Could there be a more timely topic, both for Biss herself and for our country? It’s timely for Biss because she is exploring these issues at the same time she is a new mother – an unimaginable task. And Biss manages this self-awareness nicely, describing a phone call to her husband about a crib mattress or encounters with doctors she questions. She is, simultaneously, on the inside and outside of this topic.
With frequent allusions to Bram Stoker’s Dracula (which I now want to re-read) and Susan Sontag’s Illness as Metaphor (I just found Sontag’s book On Photography, so that’ll be first), Biss explores the balance between the individual and society that all of us face. Do we have the right to make decisions that may endanger others? Is the government obliged to protect us from ourselves?
And Biss notes the metaphors as well and how they invade our everyday understanding of other issues. We battle disease. Immigrants become a kind of virus to be countered. What is a wall or security fence other than a kind of inoculation, an attempt to keep out that which we think will cause us trouble, when that trouble, Biss points out, is already within us? I was particularly interested in Biss’ connection between how we speak of virus in medical terms and in terms of what we dread when it comes to our computers.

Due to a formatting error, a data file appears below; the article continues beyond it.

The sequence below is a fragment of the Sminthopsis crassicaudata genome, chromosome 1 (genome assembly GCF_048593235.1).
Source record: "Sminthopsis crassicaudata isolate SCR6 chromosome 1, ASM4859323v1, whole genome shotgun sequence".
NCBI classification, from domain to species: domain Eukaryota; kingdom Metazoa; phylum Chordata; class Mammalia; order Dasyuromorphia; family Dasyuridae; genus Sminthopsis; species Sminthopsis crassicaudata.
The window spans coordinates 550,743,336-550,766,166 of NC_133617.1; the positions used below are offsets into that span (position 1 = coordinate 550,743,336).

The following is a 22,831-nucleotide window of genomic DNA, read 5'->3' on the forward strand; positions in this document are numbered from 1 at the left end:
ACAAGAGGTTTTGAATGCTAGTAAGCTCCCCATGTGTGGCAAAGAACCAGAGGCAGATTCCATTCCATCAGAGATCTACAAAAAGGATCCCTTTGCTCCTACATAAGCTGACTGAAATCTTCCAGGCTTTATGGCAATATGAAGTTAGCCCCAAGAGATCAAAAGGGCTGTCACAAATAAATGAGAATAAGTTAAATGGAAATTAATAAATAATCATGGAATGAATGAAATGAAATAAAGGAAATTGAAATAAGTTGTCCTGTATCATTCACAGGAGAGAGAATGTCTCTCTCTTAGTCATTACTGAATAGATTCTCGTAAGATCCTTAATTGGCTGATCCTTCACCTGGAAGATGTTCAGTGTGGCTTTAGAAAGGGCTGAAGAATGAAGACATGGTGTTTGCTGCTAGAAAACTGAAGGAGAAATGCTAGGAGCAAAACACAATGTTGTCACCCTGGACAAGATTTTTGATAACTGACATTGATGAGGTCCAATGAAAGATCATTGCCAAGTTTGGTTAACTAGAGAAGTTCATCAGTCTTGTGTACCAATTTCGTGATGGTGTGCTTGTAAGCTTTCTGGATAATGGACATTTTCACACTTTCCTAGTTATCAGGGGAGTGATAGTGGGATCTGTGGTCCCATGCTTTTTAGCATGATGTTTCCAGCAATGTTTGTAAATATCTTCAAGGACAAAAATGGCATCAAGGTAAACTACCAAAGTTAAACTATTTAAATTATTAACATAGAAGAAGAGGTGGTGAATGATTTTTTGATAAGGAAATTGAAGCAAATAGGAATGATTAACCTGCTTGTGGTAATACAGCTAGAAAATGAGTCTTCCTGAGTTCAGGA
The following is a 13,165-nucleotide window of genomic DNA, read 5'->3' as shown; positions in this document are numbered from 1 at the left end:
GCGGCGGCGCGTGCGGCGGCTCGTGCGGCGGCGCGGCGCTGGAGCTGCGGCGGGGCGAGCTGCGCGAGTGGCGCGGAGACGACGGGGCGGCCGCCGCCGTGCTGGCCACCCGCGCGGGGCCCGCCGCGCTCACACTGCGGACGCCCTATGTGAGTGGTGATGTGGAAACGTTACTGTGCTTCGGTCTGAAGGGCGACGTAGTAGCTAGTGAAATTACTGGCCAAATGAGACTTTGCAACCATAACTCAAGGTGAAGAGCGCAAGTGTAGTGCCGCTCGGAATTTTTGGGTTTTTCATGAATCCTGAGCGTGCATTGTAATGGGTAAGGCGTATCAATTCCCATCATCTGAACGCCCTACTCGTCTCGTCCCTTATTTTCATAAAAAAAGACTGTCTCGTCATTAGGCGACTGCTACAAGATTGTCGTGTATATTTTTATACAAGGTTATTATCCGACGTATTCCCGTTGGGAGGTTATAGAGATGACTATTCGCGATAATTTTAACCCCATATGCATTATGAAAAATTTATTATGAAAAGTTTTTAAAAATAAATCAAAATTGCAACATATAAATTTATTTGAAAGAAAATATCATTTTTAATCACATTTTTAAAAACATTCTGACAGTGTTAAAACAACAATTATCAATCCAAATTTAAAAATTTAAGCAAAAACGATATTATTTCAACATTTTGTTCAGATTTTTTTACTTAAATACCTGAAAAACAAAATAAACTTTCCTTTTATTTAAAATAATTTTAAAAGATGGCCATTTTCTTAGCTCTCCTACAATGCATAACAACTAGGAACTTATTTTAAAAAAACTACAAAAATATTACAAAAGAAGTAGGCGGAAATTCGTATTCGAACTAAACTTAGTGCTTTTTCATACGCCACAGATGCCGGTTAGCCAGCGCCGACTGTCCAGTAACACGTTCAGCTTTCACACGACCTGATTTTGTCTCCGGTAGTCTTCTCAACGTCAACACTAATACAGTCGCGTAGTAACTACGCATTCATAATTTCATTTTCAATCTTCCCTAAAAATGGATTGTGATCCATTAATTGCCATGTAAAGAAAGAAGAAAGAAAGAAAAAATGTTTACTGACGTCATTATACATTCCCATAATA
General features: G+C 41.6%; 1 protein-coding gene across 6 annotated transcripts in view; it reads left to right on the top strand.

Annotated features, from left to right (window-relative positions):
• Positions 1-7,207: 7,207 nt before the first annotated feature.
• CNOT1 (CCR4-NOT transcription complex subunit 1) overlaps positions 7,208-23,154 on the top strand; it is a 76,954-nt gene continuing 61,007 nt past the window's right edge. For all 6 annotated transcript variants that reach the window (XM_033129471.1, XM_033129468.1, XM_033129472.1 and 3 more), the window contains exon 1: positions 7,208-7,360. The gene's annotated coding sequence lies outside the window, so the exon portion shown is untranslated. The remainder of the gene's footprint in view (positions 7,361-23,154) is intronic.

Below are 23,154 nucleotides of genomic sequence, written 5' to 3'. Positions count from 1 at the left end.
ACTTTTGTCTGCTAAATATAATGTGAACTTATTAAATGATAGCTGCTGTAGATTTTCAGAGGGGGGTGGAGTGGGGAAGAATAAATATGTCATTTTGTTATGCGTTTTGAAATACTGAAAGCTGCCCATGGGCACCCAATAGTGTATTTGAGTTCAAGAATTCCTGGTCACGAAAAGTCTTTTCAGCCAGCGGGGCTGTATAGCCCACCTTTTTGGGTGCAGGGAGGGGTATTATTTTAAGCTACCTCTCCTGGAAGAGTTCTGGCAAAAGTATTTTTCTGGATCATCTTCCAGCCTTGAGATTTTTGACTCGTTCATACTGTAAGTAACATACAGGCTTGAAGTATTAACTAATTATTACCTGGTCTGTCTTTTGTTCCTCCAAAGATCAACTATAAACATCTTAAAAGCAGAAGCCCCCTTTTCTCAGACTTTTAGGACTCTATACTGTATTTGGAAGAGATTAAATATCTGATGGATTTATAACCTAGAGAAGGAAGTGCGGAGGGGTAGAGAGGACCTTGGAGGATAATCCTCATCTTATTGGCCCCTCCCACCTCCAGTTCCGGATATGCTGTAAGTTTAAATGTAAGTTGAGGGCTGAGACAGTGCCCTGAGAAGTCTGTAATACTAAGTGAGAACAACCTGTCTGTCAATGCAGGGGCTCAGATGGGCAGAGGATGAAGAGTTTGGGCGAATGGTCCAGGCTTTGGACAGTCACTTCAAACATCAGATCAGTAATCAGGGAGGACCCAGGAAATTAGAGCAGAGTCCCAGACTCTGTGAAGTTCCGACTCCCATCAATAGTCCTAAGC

It’s easy to forget, with all of the talk of vaccines, that Biss is a tremendous writer. There’s not a wasted word here. Each short piece is artfully constructed. They are not chapters or even separate essays. It took me an absurdly long time that there were no titles for the sections. Biss’ writing is a kind of verbal Jenga game. You can and should not remove one word.
I admit I was wondering about the largely absent husband here. The mattress conversation is, I think, one of his two mentions here. Certainly, there is much to be explored about the idea of a baby as a kind of invasion of the body as well as society’s expectations of the mother. But the issue of autism, among others, has been suggested by some to have a link to the father’s age at the time of conception. We all have things that we may carry and pass along to our children.
I would also like to have read Biss’ thoughts on the film Safe (https://www.youtube.com/watch?v=63NPIiCl3zo), a movie that I’ve seen many time. I find it haunting and true. We are afraid, and this fear makes us impoverished. Biss calls on us to remember that “we are each other’s environment [and that] immunity is a shared space – a garden we tend together.”
Incidentally, if you haven’t read Biss’ Notes from No Man’s Land, you need to. Now. (http://www.eulabiss.net/books.html#notes)